Top Pros Weigh In On The ‘Fiscal Cliff’

We asked private equity executives at our mid-November Buyouts Texas conference what they thought about the looming deadline, the possibility of a grand bargain, and whether Democrats or Republicans have the upper hand in forthcoming negotiations.

Howard Newman, Chief Executive, Pine Brook Partners

You can resolve the fiscal cliff without dealing with any of the main issues. You can resolve it by just maintaining the status quo, kicking it down the road and leaving it to the next Congress. So the fiscal cliff can be resolved with no pain, but resolving it won’t resolve our nation’s fiscal problems. The issue is whether you address the short and long-term issues of the economy.

The fiscal problem, which is different from the fiscal cliff, is that the level of government spending exceeds the economy’s ability to generate economic growth. The long-term fiscal problem is that my generation extracted promises on our behalf and stuck later generations with the bill without giving younger generations the income-generating capacity to meet those promises without reducing their standard of living. The intermediate-term fiscal problem is with the current level of government expenditures. Instead of paying taxes today to pay for these expenditures, we borrow, which increases taxes in the future. We don’t recognize that borrowing is also a tax increase.

So, do I think we will solve the fiscal problem when we solve the fiscal cliff? Absolutely not. Simpson-Bowles was a good attempt to address the fiscal problem and it did many good things. But the main issue is that we don’t generate enough income. Redistributing income won’t solve that problem, and thus the long term solution is to generate growth. If you generate growth, you can meet many of these promises.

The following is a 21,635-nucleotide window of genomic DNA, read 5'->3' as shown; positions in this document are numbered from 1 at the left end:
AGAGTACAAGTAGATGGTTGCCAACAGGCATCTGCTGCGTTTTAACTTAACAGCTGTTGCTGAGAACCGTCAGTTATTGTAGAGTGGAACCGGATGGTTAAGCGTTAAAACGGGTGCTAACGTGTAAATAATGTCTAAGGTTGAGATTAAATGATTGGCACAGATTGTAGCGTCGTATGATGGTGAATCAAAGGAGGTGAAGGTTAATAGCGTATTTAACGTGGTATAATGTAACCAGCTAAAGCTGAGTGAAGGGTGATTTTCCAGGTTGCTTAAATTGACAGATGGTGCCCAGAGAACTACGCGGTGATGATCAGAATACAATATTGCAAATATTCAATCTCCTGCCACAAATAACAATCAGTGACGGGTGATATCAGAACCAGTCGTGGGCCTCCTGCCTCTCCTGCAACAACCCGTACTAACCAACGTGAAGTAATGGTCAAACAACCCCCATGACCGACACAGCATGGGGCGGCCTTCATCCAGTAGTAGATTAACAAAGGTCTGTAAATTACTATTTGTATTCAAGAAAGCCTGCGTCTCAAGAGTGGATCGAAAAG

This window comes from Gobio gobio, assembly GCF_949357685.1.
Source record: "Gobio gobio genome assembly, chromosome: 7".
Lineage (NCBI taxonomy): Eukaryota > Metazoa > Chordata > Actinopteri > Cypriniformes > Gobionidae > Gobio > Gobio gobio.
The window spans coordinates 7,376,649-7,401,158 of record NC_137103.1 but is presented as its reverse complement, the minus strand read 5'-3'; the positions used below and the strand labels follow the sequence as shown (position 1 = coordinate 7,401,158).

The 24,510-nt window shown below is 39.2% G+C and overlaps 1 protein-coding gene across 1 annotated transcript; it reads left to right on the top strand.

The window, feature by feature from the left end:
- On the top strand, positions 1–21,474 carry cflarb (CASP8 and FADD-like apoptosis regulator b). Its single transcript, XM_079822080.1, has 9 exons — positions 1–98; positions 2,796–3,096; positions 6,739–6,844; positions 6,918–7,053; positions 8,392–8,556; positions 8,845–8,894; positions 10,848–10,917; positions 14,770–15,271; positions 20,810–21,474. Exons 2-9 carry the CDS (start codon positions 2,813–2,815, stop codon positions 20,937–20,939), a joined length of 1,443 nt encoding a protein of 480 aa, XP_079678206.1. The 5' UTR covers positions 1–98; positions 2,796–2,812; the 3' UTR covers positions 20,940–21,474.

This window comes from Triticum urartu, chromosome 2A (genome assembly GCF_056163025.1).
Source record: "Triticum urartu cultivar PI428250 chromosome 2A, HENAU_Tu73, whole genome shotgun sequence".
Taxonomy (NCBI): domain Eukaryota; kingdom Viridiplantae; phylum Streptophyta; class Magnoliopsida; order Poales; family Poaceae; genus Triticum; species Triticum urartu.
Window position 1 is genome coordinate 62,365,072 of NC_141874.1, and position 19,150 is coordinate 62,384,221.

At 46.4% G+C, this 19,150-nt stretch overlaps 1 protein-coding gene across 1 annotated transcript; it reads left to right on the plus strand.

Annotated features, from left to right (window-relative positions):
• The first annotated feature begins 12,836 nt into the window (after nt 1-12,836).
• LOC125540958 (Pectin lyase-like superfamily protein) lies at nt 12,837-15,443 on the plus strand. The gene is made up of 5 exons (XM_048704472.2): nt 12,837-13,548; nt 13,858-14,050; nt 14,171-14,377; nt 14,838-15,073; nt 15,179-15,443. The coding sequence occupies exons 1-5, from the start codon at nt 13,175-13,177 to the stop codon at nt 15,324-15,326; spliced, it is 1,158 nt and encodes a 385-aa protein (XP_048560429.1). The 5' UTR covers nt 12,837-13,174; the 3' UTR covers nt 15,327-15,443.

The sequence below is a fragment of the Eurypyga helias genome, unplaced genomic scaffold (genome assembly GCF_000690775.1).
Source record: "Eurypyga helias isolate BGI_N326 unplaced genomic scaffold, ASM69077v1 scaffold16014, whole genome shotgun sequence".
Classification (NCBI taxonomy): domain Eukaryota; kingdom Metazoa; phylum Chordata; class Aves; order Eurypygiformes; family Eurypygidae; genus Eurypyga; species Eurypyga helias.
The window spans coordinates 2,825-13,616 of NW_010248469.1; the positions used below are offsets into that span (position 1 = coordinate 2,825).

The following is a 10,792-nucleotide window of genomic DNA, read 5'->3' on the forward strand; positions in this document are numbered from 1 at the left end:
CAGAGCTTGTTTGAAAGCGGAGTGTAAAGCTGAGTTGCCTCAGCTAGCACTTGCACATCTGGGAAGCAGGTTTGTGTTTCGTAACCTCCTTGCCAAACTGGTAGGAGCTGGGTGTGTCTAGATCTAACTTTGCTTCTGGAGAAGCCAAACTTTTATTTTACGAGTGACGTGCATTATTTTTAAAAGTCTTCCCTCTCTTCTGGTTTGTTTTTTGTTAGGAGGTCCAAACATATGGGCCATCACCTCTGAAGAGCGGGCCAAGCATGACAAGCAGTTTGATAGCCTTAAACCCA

George Kelly, Chief Executive, CapStreet Group

I don’t think anything will happen to resolve the fiscal cliff before the year ends. My guess is that this will get resolved sometime next year, or deferred for another year. Ultimately, I think carried interest will become regular income.  

The two parties and the president are farther apart that their public statements indicate. Some of the reasons for this are the massive cuts in spending, which we’ll need to do, as well as increases in revenue, which we also need to do.

Matt Mitchell, Director, Champlain Advisors

There will be a bunch of posturing, a bunch of rhetoric, as we’ve already seen with House Speaker John Boehner putting a line in the sand and Obama saying that he’s not going to budge. So the most likely outcome is another short-term bridge, with Congress doing what it usually does—delaying the decision and pushing back the deadline.

But I don’t think we will go over the fiscal cliff.  We will keep everything basically as it currently is and extend the Bush tax cuts for another six to 12 months, and then come to some other solution. But I still don’t see that ultimate solution entailing any significant tax increases. They’ll find revenue elsewhere by closing loopholes. The biggest sticking point is obviously increased taxes on families making more than $250,000. I think there’s a chance that Republicans will agree to that, but they will want to raise that threshold to families earning $500,000 or $1 million.

At the end of the day, this will be resolved. It has to be. The alternative is too politically damaging. Not resolving the fiscal cliff is just outside the realm of possibility.

Spencer Fleischer, President, Friedman Fleischer & Lowe

I think there will be a compromise that will involve higher taxes on wealthy people, but I’m optimistic that there will also be some long-term changes to entitlements that are less painful and less immediate, but important. The critical question is whether those changes will stick, and I think they will. I think the fiscal cliff is just the first step of a long battle.

As for the deadline, I think we’ll punt and then have a big debate after the new Congress comes in.  In the end, I think Obama may get his wish on the top tax rate. He will win the bluff calling on the top tax rate unless we go off the cliff. The question is: if we go off the cliff, who gets the blame?

In the end, I think they’ll create enough room to come up with a kind of grand bargain.

Edited by Greg Roth for clarity